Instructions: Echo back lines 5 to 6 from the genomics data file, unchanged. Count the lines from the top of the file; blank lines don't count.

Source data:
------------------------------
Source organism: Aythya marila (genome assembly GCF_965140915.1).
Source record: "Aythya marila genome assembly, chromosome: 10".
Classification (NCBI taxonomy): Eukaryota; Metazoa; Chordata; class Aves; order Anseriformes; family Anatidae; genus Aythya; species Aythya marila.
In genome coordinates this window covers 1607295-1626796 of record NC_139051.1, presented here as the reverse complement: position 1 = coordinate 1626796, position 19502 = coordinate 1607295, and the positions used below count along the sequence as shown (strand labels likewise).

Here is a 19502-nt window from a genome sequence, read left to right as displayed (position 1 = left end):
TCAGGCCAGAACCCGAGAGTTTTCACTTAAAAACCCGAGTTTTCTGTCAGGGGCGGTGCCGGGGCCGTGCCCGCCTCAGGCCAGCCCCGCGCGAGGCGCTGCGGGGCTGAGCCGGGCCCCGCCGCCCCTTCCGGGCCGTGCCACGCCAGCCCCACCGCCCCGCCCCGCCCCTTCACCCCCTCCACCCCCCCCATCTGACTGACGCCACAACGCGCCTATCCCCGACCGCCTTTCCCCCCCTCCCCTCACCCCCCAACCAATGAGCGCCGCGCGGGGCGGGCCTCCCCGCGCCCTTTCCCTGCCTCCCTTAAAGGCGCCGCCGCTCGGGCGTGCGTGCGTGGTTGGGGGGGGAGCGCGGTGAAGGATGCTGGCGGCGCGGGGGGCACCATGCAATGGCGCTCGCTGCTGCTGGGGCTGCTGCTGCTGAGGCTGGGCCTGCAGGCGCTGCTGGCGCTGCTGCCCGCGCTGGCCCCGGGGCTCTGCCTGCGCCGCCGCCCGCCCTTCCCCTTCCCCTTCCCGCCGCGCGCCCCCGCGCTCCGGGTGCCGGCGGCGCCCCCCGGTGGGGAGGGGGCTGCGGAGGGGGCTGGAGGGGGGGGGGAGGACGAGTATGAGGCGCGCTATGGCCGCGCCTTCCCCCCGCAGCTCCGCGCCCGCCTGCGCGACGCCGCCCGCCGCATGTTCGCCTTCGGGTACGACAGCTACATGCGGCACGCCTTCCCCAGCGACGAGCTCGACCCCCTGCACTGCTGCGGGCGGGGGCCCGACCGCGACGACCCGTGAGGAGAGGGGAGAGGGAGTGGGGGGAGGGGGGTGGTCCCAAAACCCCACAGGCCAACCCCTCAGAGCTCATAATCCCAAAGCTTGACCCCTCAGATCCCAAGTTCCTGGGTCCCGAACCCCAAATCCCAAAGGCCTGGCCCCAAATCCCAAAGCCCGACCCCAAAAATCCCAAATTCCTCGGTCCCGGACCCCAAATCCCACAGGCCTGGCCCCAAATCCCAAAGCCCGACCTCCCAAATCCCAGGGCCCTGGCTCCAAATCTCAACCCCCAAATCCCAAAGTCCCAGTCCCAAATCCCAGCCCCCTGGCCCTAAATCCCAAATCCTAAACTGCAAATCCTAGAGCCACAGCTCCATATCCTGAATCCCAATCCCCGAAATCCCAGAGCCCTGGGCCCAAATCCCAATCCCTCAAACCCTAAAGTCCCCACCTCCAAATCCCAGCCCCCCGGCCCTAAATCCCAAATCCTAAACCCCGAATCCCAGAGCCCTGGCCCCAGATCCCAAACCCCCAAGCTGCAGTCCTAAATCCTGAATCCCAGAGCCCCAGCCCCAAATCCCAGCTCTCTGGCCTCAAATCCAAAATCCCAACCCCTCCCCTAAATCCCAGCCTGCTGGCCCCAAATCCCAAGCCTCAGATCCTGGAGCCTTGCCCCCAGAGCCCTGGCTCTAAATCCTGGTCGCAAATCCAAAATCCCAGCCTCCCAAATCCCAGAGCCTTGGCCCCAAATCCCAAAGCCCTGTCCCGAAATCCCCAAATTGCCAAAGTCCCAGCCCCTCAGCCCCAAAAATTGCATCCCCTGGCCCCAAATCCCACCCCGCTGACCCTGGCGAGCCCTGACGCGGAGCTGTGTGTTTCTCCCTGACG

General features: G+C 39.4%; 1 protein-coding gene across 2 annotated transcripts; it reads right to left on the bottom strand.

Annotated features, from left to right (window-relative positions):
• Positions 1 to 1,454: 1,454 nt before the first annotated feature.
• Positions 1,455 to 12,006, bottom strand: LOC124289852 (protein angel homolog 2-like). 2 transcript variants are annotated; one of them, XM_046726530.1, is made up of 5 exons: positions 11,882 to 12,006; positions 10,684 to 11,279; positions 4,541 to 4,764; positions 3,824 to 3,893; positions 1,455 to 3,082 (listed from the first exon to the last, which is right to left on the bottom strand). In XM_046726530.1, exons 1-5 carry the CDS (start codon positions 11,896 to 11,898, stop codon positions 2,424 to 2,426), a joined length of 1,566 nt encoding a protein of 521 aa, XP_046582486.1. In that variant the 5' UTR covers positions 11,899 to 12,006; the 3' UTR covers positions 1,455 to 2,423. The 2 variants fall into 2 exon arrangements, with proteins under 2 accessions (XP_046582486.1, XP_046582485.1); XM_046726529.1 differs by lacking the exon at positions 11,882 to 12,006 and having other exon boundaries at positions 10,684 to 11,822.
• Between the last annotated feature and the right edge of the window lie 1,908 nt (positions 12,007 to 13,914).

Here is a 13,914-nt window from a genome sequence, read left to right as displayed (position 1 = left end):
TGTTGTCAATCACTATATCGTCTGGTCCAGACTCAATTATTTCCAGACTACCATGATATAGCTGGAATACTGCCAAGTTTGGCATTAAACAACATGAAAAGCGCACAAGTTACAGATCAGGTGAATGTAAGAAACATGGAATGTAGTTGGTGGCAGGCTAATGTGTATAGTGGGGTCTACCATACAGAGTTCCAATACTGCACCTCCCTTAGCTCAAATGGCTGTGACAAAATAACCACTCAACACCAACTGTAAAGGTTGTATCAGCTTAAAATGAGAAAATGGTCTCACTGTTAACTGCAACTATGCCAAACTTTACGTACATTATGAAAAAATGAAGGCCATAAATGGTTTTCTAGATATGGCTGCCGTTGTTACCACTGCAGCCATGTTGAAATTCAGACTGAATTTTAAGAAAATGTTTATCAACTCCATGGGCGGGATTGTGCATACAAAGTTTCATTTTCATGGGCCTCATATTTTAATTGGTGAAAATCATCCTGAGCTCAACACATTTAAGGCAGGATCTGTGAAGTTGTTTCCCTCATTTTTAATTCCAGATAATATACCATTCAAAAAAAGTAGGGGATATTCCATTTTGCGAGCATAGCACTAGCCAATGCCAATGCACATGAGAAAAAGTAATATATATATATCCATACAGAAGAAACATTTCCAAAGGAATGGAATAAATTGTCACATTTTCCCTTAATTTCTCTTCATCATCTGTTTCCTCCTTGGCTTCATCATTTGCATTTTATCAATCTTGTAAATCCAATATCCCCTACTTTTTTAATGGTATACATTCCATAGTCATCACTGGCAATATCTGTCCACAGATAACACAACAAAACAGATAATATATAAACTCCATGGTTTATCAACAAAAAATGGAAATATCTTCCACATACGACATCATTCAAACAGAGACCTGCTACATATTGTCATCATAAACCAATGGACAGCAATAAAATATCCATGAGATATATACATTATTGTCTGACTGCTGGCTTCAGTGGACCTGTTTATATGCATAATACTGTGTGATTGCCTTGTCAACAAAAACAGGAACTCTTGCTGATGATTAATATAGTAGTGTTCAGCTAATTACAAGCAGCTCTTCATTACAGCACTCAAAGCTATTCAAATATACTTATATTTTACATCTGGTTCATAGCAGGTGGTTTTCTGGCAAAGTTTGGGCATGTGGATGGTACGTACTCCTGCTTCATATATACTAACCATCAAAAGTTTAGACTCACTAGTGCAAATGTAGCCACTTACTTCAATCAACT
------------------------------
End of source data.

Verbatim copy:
Here is a 19502-nt window from a genome sequence, read left to right as displayed (position 1 = left end):
TCAGGCCAGAACCCGAGAGTTTTCACTTAAAAACCCGAGTTTTCTGTCAGGGGCGGTGCCGGGGCCGTGCCCGCCTCAGGCCAGCCCCGCGCGAGGCGCTGCGGGGCTGAGCCGGGCCCCGCCGCCCCTTCCGGGCCGTGCCACGCCAGCCCCACCGCCCCGCCCCGCCCCTTCACCCCCTCCACCCCCCCCATCTGACTGACGCCACAACGCGCCTATCCCCGACCGCCTTTCCCCCCCTCCCCTCACCCCCCAACCAATGAGCGCCGCGCGGGGCGGGCCTCCCCGCGCCCTTTCCCTGCCTCCCTTAAAGGCGCCGCCGCTCGGGCGTGCGTGCGTGGTTGGGGGGGGAGCGCGGTGAAGGATGCTGGCGGCGCGGGGGGCACCATGCAATGGCGCTCGCTGCTGCTGGGGCTGCTGCTGCTGAGGCTGGGCCTGCAGGCGCTGCTGGCGCTGCTGCCCGCGCTGGCCCCGGGGCTCTGCCTGCGCCGCCGCCCGCCCTTCCCCTTCCCCTTCCCGCCGCGCGCCCCCGCGCTCCGGGTGCCGGCGGCGCCCCCCGGTGGGGAGGGGGCTGCGGAGGGGGCTGGAGGGGGGGGGGAGGACGAGTATGAGGCGCGCTATGGCCGCGCCTTCCCCCCGCAGCTCCGCGCCCGCCTGCGCGACGCCGCCCGCCGCATGTTCGCCTTCGGGTACGACAGCTACATGCGGCACGCCTTCCCCAGCGACGAGCTCGACCCCCTGCACTGCTGCGGGCGGGGGCCCGACCGCGACGACCCGTGAGGAGAGGGGAGAGGGAGTGGGGGGAGGGGGGTGGTCCCAAAACCCCACAGGCCAACCCCTCAGAGCTCATAATCCCAAAGCTTGACCCCTCAGATCCCAAGTTCCTGGGTCCCGAACCCCAAATCCCAAAGGCCTGGCCCCAAATCCCAAAGCCCGACCCCAAAAATCCCAAATTCCTCGGTCCCGGACCCCAAATCCCACAGGCCTGGCCCCAAATCCCAAAGCCCGACCTCCCAAATCCCAGGGCCCTGGCTCCAAATCTCAACCCCCAAATCCCAAAGTCCCAGTCCCAAATCCCAGCCCCCTGGCCCTAAATCCCAAATCCTAAACTGCAAATCCTAGAGCCACAGCTCCATATCCTGAATCCCAATCCCCGAAATCCCAGAGCCCTGGGCCCAAATCCCAATCCCTCAAACCCTAAAGTCCCCACCTCCAAATCCCAGCCCCCCGGCCCTAAATCCCAAATCCTAAACCCCGAATCCCAGAGCCCTGGCCCCAGATCCCAAACCCCCAAGCTGCAGTCCTAAATCCTGAATCCCAGAGCCCCAGCCCCAAATCCCAGCTCTCTGGCCTCAAATCCAAAATCCCAACCCCTCCCCTAAATCCCAGCCTGCTGGCCCCAAATCCCAAGCCTCAGATCCTGGAGCCTTGCCCCCAGAGCCCTGGCTCTAAATCCTGGTCGCAAATCCAAAATCCCAGCCTCCCAAATCCCAGAGCCTTGGCCCCAAATCCCAAAGCCCTGTCCCGAAATCCCCAAATTGCCAAAGTCCCAGCCCCTCAGCCCCAAAAATTGCATCCCCTGGCCCCAAATCCCACCCCGCTGACCCTGGCGAGCCCTGACGCGGAGCTGTGTGTTTCTCCCTGACG